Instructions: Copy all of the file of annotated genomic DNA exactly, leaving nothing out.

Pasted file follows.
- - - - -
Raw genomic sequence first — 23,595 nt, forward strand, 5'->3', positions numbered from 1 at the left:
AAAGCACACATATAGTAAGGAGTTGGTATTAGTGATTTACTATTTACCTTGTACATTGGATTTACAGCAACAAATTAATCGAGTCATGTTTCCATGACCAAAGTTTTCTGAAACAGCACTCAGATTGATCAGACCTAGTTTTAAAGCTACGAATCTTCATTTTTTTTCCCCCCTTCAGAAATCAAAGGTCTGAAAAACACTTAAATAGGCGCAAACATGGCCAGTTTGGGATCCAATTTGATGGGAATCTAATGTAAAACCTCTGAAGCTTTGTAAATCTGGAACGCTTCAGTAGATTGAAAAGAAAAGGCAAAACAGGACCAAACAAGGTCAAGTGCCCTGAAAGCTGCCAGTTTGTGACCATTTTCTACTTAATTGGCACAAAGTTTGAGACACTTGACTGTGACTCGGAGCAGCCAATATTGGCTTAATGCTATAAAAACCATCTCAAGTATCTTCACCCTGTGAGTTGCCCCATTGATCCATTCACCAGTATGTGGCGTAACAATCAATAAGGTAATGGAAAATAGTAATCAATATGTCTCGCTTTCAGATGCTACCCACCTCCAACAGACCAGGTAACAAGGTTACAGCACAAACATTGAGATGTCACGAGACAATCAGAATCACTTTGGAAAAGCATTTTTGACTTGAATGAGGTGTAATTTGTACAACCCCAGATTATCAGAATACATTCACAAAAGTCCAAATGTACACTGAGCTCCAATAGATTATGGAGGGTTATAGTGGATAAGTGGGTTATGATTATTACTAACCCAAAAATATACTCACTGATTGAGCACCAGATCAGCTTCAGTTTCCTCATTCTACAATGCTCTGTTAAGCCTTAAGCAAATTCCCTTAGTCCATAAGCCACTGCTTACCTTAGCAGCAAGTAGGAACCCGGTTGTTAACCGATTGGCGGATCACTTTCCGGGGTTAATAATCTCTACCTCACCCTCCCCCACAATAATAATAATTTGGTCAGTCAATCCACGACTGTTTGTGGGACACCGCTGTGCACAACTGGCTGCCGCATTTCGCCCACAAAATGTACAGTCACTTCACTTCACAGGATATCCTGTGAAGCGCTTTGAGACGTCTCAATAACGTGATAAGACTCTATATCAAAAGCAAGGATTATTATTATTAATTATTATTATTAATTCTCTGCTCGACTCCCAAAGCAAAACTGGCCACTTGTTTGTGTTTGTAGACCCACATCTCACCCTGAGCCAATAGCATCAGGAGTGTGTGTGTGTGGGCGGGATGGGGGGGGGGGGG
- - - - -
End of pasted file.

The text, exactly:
Raw genomic sequence first — 23,595 nt, forward strand, 5'->3', positions numbered from 1 at the left:
AAAGCACACATATAGTAAGGAGTTGGTATTAGTGATTTACTATTTACCTTGTACATTGGATTTACAGCAACAAATTAATCGAGTCATGTTTCCATGACCAAAGTTTTCTGAAACAGCACTCAGATTGATCAGACCTAGTTTTAAAGCTACGAATCTTCATTTTTTTTCCCCCCTTCAGAAATCAAAGGTCTGAAAAACACTTAAATAGGCGCAAACATGGCCAGTTTGGGATCCAATTTGATGGGAATCTAATGTAAAACCTCTGAAGCTTTGTAAATCTGGAACGCTTCAGTAGATTGAAAAGAAAAGGCAAAACAGGACCAAACAAGGTCAAGTGCCCTGAAAGCTGCCAGTTTGTGACCATTTTCTACTTAATTGGCACAAAGTTTGAGACACTTGACTGTGACTCGGAGCAGCCAATATTGGCTTAATGCTATAAAAACCATCTCAAGTATCTTCACCCTGTGAGTTGCCCCATTGATCCATTCACCAGTATGTGGCGTAACAATCAATAAGGTAATGGAAAATAGTAATCAATATGTCTCGCTTTCAGATGCTACCCACCTCCAACAGACCAGGTAACAAGGTTACAGCACAAACATTGAGATGTCACGAGACAATCAGAATCACTTTGGAAAAGCATTTTTGACTTGAATGAGGTGTAATTTGTACAACCCCAGATTATCAGAATACATTCACAAAAGTCCAAATGTACACTGAGCTCCAATAGATTATGGAGGGTTATAGTGGATAAGTGGGTTATGATTATTACTAACCCAAAAATATACTCACTGATTGAGCACCAGATCAGCTTCAGTTTCCTCATTCTACAATGCTCTGTTAAGCCTTAAGCAAATTCCCTTAGTCCATAAGCCACTGCTTACCTTAGCAGCAAGTAGGAACCCGGTTGTTAACCGATTGGCGGATCACTTTCCGGGGTTAATAATCTCTACCTCACCCTCCCCCACAATAATAATAATTTGGTCAGTCAATCCACGACTGTTTGTGGGACACCGCTGTGCACAACTGGCTGCCGCATTTCGCCCACAAAATGTACAGTCACTTCACTTCACAGGATATCCTGTGAAGCGCTTTGAGACGTCTCAATAACGTGATAAGACTCTATATCAAAAGCAAGGATTATTATTATTAATTATTATTATTAATTCTCTGCTCGACTCCCAAAGCAAAACTGGCCACTTGTTTGTGTTTGTAGACCCACATCTCACCCTGAGCCAATAGCATCAGGAGTGTGTGTGTGTGGGCGGGATGGGGGGGGGGGGG